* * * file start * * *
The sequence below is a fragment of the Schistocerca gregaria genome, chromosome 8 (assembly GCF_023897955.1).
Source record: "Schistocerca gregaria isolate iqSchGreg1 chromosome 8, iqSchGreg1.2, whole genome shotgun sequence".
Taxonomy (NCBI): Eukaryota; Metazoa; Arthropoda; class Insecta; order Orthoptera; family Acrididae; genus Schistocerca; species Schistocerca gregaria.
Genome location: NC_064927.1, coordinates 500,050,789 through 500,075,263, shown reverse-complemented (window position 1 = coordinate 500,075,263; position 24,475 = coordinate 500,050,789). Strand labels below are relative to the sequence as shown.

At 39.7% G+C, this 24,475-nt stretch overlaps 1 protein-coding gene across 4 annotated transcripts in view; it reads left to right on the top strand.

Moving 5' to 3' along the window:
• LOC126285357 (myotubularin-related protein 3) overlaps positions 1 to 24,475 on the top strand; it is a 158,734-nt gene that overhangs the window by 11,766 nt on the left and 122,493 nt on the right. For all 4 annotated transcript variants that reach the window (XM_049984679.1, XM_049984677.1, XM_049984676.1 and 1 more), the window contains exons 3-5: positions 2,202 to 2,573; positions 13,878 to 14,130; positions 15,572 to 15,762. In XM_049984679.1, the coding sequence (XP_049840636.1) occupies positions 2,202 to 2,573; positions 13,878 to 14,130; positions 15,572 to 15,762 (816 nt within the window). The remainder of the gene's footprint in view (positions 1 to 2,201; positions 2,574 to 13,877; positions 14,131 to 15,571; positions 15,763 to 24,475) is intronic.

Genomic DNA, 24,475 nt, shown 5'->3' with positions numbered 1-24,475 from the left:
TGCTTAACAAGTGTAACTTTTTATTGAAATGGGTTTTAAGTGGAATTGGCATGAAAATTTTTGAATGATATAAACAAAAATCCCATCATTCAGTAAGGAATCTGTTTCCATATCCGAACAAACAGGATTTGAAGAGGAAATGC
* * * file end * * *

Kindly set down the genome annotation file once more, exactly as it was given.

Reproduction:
The sequence below is a fragment of the Schistocerca gregaria genome, chromosome 8 (assembly GCF_023897955.1).
Source record: "Schistocerca gregaria isolate iqSchGreg1 chromosome 8, iqSchGreg1.2, whole genome shotgun sequence".
Taxonomy (NCBI): Eukaryota; Metazoa; Arthropoda; class Insecta; order Orthoptera; family Acrididae; genus Schistocerca; species Schistocerca gregaria.
Genome location: NC_064927.1, coordinates 500,050,789 through 500,075,263, shown reverse-complemented (window position 1 = coordinate 500,075,263; position 24,475 = coordinate 500,050,789). Strand labels below are relative to the sequence as shown.

At 39.7% G+C, this 24,475-nt stretch overlaps 1 protein-coding gene across 4 annotated transcripts in view; it reads left to right on the top strand.

Moving 5' to 3' along the window:
• LOC126285357 (myotubularin-related protein 3) overlaps positions 1 to 24,475 on the top strand; it is a 158,734-nt gene that overhangs the window by 11,766 nt on the left and 122,493 nt on the right. For all 4 annotated transcript variants that reach the window (XM_049984679.1, XM_049984677.1, XM_049984676.1 and 1 more), the window contains exons 3-5: positions 2,202 to 2,573; positions 13,878 to 14,130; positions 15,572 to 15,762. In XM_049984679.1, the coding sequence (XP_049840636.1) occupies positions 2,202 to 2,573; positions 13,878 to 14,130; positions 15,572 to 15,762 (816 nt within the window). The remainder of the gene's footprint in view (positions 1 to 2,201; positions 2,574 to 13,877; positions 14,131 to 15,571; positions 15,763 to 24,475) is intronic.

Genomic DNA, 24,475 nt, shown 5'->3' with positions numbered 1-24,475 from the left:
TGCTTAACAAGTGTAACTTTTTATTGAAATGGGTTTTAAGTGGAATTGGCATGAAAATTTTTGAATGATATAAACAAAAATCCCATCATTCAGTAAGGAATCTGTTTCCATATCCGAACAAACAGGATTTGAAGAGGAAATGC